Harvard Law Review
Abbreviated title (ISO 4)
|Harv. Law Rev.|
The Harvard Law Review Association (United States)
- 1 Overview
- 2 History
- 3 Alumni
- 4 See also
- 5 References
- 6 External links
According to the Journal Citation Reports, the Harvard Law Review's 2015 impact factor of 4.979 placed the journal first out of 143 journals in the category "Law". It is published monthly from November through June, with the November issue dedicated to covering the previous year's term of the Supreme Court of the United States. The journal also publishes the online-only Harvard Law Review Forum, a rolling journal of scholarly responses to the main journal's content.
The Harvard Law Review Association, in conjunction with the Columbia Law Review, the University of Pennsylvania Law Review, and the Yale Law Journal, publishes the Bluebook: A Uniform System of Citation, a widely followed authority for legal citation formats in the United States.
The Harvard Law Review published its first issue on April 15, 1887, making it one of the oldest operating student-edited law reviews in the United States. The establishment of the journal was largely due to the support of Louis Brandeis, then a recent Harvard Law School alumnus and Boston attorney who would later go on to become a Justice on the Supreme Court of the United States.
From the 1880s to the 1970s, editors were selected on the basis of their grades; the president of the Review was the student with the highest academic rank. The first female editor of the journal was Priscilla Holmes (1953-1955, Volumes 67-68); the first woman to serve as the journal's president was Susan Estrich (1977), who later was active in Democratic Party politics and became the youngest woman to receive tenure at Harvard Law School; its first minority president was Raj Marphatia (1988, Volume 101), who is now a partner at the Boston law firm of Ropes & Gray; its first African-American president was current US President Barack Obama (1991); its first openly gay president was Mitchell Reich (2011); its first Asian-American officer was Amy Chua, who served as executive editor (1986); its first Latino president was Andrew M. Crespo.
Gannett House, a white building constructed in the Greek Revival style that was popular in New England during the mid-to-late 19th century, has been home to the Harvard Law Review since the 1920s. Before moving into Gannett House, the journal resided in the Law School's Austin Hall.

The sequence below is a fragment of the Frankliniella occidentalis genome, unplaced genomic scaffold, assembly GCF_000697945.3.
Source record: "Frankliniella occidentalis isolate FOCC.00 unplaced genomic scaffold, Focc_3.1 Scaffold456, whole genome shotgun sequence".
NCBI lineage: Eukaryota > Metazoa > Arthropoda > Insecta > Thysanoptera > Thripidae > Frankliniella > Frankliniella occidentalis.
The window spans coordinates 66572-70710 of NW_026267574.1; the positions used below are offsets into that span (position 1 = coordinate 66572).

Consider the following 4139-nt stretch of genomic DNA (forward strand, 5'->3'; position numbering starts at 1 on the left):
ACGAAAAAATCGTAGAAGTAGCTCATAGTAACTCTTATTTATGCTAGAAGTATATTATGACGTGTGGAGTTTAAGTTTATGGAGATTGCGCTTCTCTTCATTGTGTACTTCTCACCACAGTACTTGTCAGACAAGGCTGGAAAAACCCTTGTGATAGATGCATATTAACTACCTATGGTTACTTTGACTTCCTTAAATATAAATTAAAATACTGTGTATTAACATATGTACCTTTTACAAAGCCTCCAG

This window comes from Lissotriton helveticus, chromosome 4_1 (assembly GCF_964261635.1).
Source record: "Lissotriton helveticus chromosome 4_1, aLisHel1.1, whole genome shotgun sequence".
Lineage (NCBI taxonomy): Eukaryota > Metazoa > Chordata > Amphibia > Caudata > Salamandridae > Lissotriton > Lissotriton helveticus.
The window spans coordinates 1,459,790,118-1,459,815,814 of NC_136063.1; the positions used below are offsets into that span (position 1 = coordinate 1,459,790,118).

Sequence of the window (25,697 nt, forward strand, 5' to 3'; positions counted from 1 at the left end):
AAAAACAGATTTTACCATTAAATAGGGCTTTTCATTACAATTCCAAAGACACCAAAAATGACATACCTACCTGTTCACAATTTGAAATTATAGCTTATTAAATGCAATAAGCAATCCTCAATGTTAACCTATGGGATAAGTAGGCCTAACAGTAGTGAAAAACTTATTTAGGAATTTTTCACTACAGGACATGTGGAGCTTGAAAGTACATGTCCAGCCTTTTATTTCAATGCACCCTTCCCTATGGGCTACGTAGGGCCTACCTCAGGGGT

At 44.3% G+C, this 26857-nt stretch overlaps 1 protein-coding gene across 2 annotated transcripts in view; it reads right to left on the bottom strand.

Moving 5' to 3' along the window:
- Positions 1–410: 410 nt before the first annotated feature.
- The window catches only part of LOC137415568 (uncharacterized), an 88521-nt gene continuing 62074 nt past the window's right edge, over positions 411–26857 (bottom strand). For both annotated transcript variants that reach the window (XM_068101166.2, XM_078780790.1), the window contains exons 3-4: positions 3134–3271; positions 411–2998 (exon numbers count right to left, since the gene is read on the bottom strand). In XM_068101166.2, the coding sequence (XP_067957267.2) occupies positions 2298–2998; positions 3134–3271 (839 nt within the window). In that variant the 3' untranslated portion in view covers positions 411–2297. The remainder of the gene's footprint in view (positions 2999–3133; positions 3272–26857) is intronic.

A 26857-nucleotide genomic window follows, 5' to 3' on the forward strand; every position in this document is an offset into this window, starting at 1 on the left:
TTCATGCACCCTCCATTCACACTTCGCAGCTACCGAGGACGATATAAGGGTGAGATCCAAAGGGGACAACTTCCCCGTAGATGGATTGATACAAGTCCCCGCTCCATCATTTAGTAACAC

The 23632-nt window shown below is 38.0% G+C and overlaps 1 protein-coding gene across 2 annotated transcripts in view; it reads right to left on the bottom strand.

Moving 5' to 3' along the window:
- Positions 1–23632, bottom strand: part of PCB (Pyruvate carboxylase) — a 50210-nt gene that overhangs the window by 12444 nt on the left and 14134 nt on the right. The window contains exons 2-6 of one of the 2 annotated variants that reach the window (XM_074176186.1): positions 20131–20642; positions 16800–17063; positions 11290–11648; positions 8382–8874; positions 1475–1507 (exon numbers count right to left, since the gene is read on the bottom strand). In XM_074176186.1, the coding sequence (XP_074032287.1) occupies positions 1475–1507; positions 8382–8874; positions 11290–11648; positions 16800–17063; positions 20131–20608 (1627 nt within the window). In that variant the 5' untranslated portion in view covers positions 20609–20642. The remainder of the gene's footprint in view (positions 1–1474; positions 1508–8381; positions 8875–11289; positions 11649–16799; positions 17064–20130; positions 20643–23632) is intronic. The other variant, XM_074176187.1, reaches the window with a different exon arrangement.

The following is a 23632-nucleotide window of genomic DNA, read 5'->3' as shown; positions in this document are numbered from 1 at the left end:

Since the change of criteria in the 1970s, grades are no longer the primary basis of selection for editors. Membership in the Harvard Law Review is offered to select Harvard law students based on first-year grades and performance in a writing competition held at the end of the first year except for twelve slots that are offered on a discretionary basis. The writing competition includes two components: an edit of an unpublished article and an analysis of a recent United States Supreme Court or Court of Appeals case. The writing competition submissions are graded blindly to assure anonymity. Fourteen editors (two from each 1L section) are selected based on a combination of their first-year grades and their competition scores. Twenty editors are selected based solely on their competition scores. The remaining twelve editors are selected on a discretionary basis. According to the law review's webpage, "Some of these discretionary slots may be used to implement the Review's affirmative action policy." The president of the Harvard Law Review is elected by the other editors.
Prominent alumni of the Harvard Law Review include:
United States President
Supreme Court Justices
- Stephen Breyer, served as articles editor of volume 77
- Felix Frankfurter
- Ruth Bader Ginsburg, served as editor for one year before transferring to Columbia Law School
- Elena Kagan, served as supervising editor of volume 99
- John G. Roberts, Jr., served as managing editor for volume 92
- Antonin Scalia, served as notes editor for volume 73
- Edward Sanford
- David J. Barron, judge of the United States Court of Appeals for the First Circuit, served as articles editor
- Michael Boudin, judge of the United States Court of Appeals for the First Circuit, served as president of volume 77
- Henry Friendly, late judge of the United States Court of Appeals for the Second Circuit, served as president
- Merrick Garland, judge of the United States Court of Appeals for the District of Columbia Circuit, served as articles editor
- Harris Hartz, judge of the United States Court of Appeals for the Tenth Circuit, served as case and developments editor